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idrunkthat » Drink This Now: Brooklyn Brewery’s Concoction

Drink This Now: Brooklyn Brewery’s Concoction

Posted by: on May 26, 2011 | 5 Comments

There is an interesting dichotomy to the Brooklyn Brewery’s recent releases. On one hand you have classic beers like their Summer Ale… exceptionally brewed and distributed to the masses. But then you have their Brewmaster’s Series, a collection of one-off liquids of interest designed to expand the minds of both the Brooklyn brewers and the craft beer community. The latest release, The Concoction, embraces this expansive mindset to the fullest. The Concoction finds its inspiration not in the classic beers of Belgium and England but much closer to home… from the Penicillin cocktail, a scotch drink from the world renowned mixologist Sam Ross of New York City’s famed Milk & Honey.

“We spend a lot of time with our pals in the cocktail world, and they are constantly putting new flavor combinations in front of us. One of my favorites is a Scotch-based cocktail called The Penicillin. Invented by bartender Sam Ross at Sasha Petraske’s famous NYC cocktail bar Milk & Honey, the Pencillin is an instant classic. It combines peaty Scotch, ginger-infused honey, and lemon juice. It’s an improbable blend, but it’s delicious, and it’s also the inspiration for our next Brewmaster’s Reserve beer, The Tonic Concoction. The government wouldn’t let us call the beer “Penicillin”, we’re afraid. But friends, between you and us, this brand new Tonic Concoction will cure many of your ills. Now take your Tonic Concoction and text us tomorrow.”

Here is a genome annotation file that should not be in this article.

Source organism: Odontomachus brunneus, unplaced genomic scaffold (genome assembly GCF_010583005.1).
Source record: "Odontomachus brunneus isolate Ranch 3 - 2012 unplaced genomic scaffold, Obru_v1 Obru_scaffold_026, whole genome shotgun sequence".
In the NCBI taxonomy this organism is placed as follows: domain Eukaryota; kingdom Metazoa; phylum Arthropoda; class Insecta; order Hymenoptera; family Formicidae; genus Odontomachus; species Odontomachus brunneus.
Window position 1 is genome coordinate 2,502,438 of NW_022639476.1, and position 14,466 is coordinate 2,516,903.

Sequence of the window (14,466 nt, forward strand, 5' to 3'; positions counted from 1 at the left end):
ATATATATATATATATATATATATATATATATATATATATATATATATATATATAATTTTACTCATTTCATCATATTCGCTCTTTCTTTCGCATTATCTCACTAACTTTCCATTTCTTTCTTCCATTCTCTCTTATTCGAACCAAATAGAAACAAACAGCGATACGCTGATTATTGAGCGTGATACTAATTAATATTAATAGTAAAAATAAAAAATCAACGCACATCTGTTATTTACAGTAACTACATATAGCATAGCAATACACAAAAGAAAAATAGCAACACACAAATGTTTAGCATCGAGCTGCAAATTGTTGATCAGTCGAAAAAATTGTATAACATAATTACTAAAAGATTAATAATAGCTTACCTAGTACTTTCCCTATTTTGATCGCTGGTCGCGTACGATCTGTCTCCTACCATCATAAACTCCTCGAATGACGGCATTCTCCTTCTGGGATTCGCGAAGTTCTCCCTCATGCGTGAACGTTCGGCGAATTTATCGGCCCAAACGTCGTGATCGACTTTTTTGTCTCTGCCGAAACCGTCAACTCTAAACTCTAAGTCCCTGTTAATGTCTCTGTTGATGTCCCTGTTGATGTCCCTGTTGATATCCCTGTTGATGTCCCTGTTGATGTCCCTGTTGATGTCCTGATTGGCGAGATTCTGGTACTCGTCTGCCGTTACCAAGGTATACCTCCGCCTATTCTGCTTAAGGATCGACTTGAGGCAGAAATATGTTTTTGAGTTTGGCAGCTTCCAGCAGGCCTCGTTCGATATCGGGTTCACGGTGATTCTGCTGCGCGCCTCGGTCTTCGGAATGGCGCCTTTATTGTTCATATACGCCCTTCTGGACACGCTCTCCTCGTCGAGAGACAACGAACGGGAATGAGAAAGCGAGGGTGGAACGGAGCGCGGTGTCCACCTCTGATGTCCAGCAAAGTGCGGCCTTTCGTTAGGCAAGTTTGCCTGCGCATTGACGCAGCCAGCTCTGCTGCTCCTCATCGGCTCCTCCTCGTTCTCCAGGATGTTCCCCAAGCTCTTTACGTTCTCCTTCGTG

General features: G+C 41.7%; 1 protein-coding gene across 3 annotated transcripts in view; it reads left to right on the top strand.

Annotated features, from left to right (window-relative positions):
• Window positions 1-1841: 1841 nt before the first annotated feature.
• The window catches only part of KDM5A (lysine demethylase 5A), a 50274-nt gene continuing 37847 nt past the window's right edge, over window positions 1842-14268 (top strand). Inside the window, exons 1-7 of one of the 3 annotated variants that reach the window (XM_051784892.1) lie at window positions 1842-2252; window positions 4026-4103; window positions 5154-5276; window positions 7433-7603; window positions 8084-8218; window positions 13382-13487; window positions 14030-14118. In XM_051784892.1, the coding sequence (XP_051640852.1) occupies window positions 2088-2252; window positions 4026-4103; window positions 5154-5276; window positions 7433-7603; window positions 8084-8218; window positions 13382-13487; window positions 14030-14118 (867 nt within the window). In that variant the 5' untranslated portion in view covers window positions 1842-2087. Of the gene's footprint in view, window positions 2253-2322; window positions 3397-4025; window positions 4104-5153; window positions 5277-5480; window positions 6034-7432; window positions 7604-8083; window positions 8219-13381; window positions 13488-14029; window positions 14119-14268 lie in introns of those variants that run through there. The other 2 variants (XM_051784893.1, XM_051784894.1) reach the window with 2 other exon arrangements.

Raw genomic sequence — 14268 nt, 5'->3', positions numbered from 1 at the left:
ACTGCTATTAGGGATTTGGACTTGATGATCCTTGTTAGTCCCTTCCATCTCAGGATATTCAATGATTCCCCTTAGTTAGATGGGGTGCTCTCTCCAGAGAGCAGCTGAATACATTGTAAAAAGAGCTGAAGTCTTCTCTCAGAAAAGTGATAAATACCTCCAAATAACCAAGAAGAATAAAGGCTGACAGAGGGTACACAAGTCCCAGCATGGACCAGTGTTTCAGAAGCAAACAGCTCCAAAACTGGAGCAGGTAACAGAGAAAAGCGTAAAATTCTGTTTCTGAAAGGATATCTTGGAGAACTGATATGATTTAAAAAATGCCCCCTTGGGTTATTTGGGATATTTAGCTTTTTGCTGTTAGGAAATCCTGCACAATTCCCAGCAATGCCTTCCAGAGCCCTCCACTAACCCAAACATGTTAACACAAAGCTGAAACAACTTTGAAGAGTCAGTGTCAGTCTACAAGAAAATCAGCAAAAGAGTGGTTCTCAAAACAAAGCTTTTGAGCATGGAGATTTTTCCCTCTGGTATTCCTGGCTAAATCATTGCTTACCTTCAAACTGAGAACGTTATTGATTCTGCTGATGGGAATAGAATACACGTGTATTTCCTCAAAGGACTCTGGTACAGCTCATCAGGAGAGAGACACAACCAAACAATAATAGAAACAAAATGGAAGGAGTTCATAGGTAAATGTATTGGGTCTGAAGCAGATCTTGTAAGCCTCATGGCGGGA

Textbook beer drinkers may find themselves beguiled by The Concoction. It’s light-bodied with a heathy carbonation but full of aggressive flavors. Traditionally, brewers tend to push their adjuncts, or additionally favorings, to the background to compliment their malt and yeast. But here, they are pushed to the forefront. The agressive ginger and lemon juice flavors actually subdue the intense smokey character from the inclusion of 20% peat-smoked malt in the recipe. (as an aside, most recipes usually call for 1%-5% peat smoked malt). In the end, however, all these big flavors come together with prestine balance and, surprisingly, The Concoction drinks like a beer with a flavor profile more at home behind the bar than on tap.

Personally, This is one of my favorites from the Brewmasters Series. While The Concoction is complex and defies categorization, it is still extremely quaffable and succeeds in pushing the limits of craft beer without alienating drinkers. This is a perfect beer for your cocktail-loving friends on a warm summer afternoon. Keep an eye out for The Concoction on tap now at New York’s finer watering holes.


MALTS: English Peat Smoked Malt, English Pale Malt, German Pilsner Malt

HOPS: Willamette, Cascades, Fuggles, Kent Goldings, Simcoe, Citra, Sorachi Ace, Amarillo

ADDITIONS: Dried Lemon Peel, Minced ginger, NYS Wildflower Honey, Organic, Lemon Juice from Italy (Sicily)

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  1. injured
    June 29, 2011

    this beer was fun to try but tastes like medicine tape

  2. the fuj.
    July 1, 2011

    I had this at the American Craft Beer Festival. Man it was awful.

  3. not buying it.
    July 1, 2011

    it tastes like someone cut the athletic tape off their sprained ankle, soaked it in old blue moon pale ale then tried to market the resulting “concoction” as a “innovative alternative” to foolish hipsters trying to prove to their lame friends they have a refined pallet   

  4. Eric Lawrence Jeffus
    July 13, 2011

    For what it’s worth, I thought this beer was fascinating. Though I haven’t had a chance to sample The Penicillin, I can imagine what it tastes like, and I have to say this beer was quite successful in evoking the flavours of Islay Scotch, ginger, honey and lemon. Granted, the peaty, iodine-y notes of Islay Scotch are an acquired taste, so I understand why this beer has been received coolly by some. But as someone who enjoys a little smoke, peat and iodine, that subtle nuance of Band-Aid (yes, I’ll admit it) is truly interesting in a beer.

    In short, I applaud Brooklyn Brewery for their unqualified success. 🙂

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